A few hours before reading Mr. Buchanan’s piece, I heard a discussion on the radio about disgust. The fundamental form of that is an instinct that helps prevent us from putting things in our mouths that might cause us harm, but the phenomenon strays far beyond that to various ideas that many people are sensitive to, on one side or another. As I was listening to this, I found myself wondering if there was any connection to political mindset, and discovered there was. The people studying this question had discovered that conservatives are generally more squeamish than liberals, and that they prefer low-risk occupations. This seems paradoxical, since those who claim to speak for conservatives seem, at the moment, to idolize entrepeneurs, and to suggest that all of us should become one. It’s hard to think of a higher-risk occupation than being an entrepeneur. Not only do you have to have access to a lot of money, but you have to have a good idea and the ability to implement it. Not many people have all three, and more entrepeneurs fail than succeed, as it is. For years I’ve compared this entrepeneurial idealization to mandating that everyone become a musician. Self-made billionaires, according to another interview I heard on NPR, tend to the world-view that if they can make it, so can anyone else. A friend of mine, who has met a number of successful people, told me that all of them said they’d been lucky. Who’s right? You can probably guess my opinion.
The writer at least admits that Republicans aren’t blameless, as I admit that Democrats are far from blameless themselves. HIs view is that Democratic positions appeal more to people’s basic desires than noble principles. That one I have a lot of trouble with. You can find abortion ignoble, but what’s ignoble about ending discrimination, whether it’s of homosexuality or other minorities? That’s a form of nobility that Republicans don’t seem to get much at all, much less economic discrimination. He points out that adults can become vicious when denied their wishes, just like 2-year olds. That’s not specific to any political party or any other group, though. Consider Sarah Palin.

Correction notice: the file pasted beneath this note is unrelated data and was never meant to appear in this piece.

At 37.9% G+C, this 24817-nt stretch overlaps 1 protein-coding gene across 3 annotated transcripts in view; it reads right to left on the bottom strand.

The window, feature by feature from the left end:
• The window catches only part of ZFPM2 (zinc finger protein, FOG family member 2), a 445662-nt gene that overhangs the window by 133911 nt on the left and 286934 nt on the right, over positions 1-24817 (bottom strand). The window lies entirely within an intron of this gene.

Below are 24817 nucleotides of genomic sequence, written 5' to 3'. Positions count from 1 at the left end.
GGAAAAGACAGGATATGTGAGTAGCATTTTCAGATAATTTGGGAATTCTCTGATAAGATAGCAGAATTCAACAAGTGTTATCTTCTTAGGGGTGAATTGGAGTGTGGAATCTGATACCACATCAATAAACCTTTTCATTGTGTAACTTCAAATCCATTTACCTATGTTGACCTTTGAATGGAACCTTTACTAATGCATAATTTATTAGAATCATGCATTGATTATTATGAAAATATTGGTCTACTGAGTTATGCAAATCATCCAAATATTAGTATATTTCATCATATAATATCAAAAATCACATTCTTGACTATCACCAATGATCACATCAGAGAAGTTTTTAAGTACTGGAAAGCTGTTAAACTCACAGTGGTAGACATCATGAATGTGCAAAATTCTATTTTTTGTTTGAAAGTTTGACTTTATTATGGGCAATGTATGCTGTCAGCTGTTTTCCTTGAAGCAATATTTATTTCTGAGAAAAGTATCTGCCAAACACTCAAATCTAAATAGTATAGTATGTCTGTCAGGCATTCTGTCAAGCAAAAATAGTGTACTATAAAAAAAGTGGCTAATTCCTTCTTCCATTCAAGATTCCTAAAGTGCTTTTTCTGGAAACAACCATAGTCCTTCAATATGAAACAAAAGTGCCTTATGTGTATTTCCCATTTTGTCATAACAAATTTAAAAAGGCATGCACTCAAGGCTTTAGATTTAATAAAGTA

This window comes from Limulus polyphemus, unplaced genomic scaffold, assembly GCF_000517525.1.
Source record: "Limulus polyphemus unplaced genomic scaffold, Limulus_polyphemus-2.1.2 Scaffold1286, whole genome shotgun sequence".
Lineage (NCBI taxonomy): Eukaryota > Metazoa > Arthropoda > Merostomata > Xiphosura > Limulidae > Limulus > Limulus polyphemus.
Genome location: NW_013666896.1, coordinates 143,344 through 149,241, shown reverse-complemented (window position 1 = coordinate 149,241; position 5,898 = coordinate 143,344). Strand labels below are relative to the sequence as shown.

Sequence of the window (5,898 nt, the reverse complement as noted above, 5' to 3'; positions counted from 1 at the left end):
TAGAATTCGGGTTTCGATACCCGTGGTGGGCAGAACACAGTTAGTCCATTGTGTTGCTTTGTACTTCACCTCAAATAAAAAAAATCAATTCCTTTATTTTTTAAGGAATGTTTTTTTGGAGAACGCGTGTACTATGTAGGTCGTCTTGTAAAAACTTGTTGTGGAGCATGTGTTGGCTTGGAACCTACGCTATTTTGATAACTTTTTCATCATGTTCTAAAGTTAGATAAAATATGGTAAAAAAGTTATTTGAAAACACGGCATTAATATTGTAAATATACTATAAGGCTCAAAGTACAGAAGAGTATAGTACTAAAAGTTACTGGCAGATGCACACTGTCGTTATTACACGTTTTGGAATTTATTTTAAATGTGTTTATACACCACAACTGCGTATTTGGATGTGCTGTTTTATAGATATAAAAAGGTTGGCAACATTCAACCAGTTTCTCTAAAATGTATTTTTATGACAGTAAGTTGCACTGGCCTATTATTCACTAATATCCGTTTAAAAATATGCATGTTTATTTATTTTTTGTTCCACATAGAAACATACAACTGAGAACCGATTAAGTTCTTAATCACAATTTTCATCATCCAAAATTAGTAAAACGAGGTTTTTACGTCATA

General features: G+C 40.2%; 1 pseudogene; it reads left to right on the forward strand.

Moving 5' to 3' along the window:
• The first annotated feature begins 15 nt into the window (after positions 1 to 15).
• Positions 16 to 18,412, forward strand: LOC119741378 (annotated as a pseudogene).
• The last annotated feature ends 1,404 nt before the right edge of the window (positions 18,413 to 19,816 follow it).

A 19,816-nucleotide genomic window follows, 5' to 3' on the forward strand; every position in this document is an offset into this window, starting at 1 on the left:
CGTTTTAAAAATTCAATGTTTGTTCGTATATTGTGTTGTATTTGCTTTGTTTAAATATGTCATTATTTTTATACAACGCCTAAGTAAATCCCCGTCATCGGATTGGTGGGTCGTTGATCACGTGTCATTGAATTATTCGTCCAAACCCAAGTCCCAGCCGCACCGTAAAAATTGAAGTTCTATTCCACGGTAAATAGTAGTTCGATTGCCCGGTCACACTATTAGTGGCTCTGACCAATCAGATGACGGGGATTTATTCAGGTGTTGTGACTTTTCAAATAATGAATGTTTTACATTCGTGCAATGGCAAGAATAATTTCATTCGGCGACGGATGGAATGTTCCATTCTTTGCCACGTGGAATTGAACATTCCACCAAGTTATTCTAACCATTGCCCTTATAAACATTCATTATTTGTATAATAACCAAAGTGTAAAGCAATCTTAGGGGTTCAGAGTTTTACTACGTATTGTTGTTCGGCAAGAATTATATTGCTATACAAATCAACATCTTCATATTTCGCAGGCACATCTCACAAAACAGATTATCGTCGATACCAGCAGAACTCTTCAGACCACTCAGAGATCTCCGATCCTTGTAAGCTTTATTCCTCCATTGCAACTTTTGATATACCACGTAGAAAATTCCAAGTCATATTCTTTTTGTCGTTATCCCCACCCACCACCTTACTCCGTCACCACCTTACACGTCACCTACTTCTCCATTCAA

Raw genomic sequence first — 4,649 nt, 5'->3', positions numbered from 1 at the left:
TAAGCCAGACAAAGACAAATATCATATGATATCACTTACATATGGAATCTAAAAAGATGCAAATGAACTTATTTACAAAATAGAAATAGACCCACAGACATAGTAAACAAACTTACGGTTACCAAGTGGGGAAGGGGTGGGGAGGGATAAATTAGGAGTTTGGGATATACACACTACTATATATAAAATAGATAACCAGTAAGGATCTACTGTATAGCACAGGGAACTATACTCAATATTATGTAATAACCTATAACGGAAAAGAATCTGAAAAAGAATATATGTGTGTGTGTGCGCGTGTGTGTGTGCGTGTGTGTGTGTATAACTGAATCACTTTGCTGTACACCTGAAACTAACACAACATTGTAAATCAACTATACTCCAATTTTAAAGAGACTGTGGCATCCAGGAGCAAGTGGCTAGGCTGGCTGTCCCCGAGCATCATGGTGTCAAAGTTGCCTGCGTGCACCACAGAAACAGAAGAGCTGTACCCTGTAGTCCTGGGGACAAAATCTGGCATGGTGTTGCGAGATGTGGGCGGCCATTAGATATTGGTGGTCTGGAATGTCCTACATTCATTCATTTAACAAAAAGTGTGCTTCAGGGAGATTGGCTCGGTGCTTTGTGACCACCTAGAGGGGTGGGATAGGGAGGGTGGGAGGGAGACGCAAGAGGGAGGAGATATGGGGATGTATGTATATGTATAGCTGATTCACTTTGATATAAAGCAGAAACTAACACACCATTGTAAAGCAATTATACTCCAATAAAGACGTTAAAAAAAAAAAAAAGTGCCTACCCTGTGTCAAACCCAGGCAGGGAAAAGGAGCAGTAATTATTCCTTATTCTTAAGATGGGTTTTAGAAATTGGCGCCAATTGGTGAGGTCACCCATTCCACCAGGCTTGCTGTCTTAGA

He ends by saying that we need a better electorate as well as better legislators, and it’s hard to see how anyone could disagree with that. Just what that better electorate, to say nothing of the better legislators would look like is probably in the eye of the beholder, though. If you consider homosexuals and other minorities evil by definition, you’ll have a different view from those who find other people acceptable who don’t look just like them. We don’t just need better voters, we need better thinkers: people who won’t fall for the propaganda of either side.